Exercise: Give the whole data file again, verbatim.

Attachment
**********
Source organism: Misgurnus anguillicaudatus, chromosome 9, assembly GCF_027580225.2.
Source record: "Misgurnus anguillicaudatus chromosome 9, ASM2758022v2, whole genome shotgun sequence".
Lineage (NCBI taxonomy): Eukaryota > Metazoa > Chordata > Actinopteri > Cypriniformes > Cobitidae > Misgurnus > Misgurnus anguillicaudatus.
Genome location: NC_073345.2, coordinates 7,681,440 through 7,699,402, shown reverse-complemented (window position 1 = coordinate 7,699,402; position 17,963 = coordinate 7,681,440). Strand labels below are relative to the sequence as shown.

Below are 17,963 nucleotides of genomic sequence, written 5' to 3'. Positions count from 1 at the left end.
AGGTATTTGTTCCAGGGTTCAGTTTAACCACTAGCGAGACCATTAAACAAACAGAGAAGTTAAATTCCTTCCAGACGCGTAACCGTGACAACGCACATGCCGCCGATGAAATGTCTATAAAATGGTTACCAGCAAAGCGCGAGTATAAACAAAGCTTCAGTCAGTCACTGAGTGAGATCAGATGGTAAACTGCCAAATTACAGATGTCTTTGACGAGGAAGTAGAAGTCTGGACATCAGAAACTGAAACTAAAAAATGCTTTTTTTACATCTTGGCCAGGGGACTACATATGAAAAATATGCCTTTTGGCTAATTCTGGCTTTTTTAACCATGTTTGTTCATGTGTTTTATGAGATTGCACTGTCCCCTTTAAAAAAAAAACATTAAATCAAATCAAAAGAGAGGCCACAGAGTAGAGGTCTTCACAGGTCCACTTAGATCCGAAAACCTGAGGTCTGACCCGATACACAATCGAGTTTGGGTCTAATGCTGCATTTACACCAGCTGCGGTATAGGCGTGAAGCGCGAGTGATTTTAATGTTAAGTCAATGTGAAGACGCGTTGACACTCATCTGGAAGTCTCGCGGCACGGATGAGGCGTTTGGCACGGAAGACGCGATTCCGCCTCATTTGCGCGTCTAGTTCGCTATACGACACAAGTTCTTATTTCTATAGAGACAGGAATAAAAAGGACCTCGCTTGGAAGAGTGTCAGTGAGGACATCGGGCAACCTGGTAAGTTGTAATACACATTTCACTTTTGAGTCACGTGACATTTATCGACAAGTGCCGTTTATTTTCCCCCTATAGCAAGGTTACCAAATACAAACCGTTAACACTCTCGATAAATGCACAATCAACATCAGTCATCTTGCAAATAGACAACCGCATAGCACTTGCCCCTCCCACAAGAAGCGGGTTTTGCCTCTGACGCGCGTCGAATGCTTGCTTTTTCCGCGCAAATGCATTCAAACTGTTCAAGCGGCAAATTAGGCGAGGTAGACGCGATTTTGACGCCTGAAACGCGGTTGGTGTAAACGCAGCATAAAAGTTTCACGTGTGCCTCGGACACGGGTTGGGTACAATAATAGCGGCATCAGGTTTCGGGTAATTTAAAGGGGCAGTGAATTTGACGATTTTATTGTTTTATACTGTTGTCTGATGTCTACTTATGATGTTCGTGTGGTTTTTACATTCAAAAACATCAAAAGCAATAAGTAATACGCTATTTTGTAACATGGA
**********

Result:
Source organism: Misgurnus anguillicaudatus, chromosome 9, assembly GCF_027580225.2.
Source record: "Misgurnus anguillicaudatus chromosome 9, ASM2758022v2, whole genome shotgun sequence".
Lineage (NCBI taxonomy): Eukaryota > Metazoa > Chordata > Actinopteri > Cypriniformes > Cobitidae > Misgurnus > Misgurnus anguillicaudatus.
Genome location: NC_073345.2, coordinates 7,681,440 through 7,699,402, shown reverse-complemented (window position 1 = coordinate 7,699,402; position 17,963 = coordinate 7,681,440). Strand labels below are relative to the sequence as shown.

Below are 17,963 nucleotides of genomic sequence, written 5' to 3'. Positions count from 1 at the left end.
AGGTATTTGTTCCAGGGTTCAGTTTAACCACTAGCGAGACCATTAAACAAACAGAGAAGTTAAATTCCTTCCAGACGCGTAACCGTGACAACGCACATGCCGCCGATGAAATGTCTATAAAATGGTTACCAGCAAAGCGCGAGTATAAACAAAGCTTCAGTCAGTCACTGAGTGAGATCAGATGGTAAACTGCCAAATTACAGATGTCTTTGACGAGGAAGTAGAAGTCTGGACATCAGAAACTGAAACTAAAAAATGCTTTTTTTACATCTTGGCCAGGGGACTACATATGAAAAATATGCCTTTTGGCTAATTCTGGCTTTTTTAACCATGTTTGTTCATGTGTTTTATGAGATTGCACTGTCCCCTTTAAAAAAAAAACATTAAATCAAATCAAAAGAGAGGCCACAGAGTAGAGGTCTTCACAGGTCCACTTAGATCCGAAAACCTGAGGTCTGACCCGATACACAATCGAGTTTGGGTCTAATGCTGCATTTACACCAGCTGCGGTATAGGCGTGAAGCGCGAGTGATTTTAATGTTAAGTCAATGTGAAGACGCGTTGACACTCATCTGGAAGTCTCGCGGCACGGATGAGGCGTTTGGCACGGAAGACGCGATTCCGCCTCATTTGCGCGTCTAGTTCGCTATACGACACAAGTTCTTATTTCTATAGAGACAGGAATAAAAAGGACCTCGCTTGGAAGAGTGTCAGTGAGGACATCGGGCAACCTGGTAAGTTGTAATACACATTTCACTTTTGAGTCACGTGACATTTATCGACAAGTGCCGTTTATTTTCCCCCTATAGCAAGGTTACCAAATACAAACCGTTAACACTCTCGATAAATGCACAATCAACATCAGTCATCTTGCAAATAGACAACCGCATAGCACTTGCCCCTCCCACAAGAAGCGGGTTTTGCCTCTGACGCGCGTCGAATGCTTGCTTTTTCCGCGCAAATGCATTCAAACTGTTCAAGCGGCAAATTAGGCGAGGTAGACGCGATTTTGACGCCTGAAACGCGGTTGGTGTAAACGCAGCATAAAAGTTTCACGTGTGCCTCGGACACGGGTTGGGTACAATAATAGCGGCATCAGGTTTCGGGTAATTTAAAGGGGCAGTGAATTTGACGATTTTATTGTTTTATACTGTTGTCTGATGTCTACTTATGATGTTCGTGTGGTTTTTACATTCAAAAACATCAAAAGCAATAAGTAATACGCTATTTTGTAACATGGA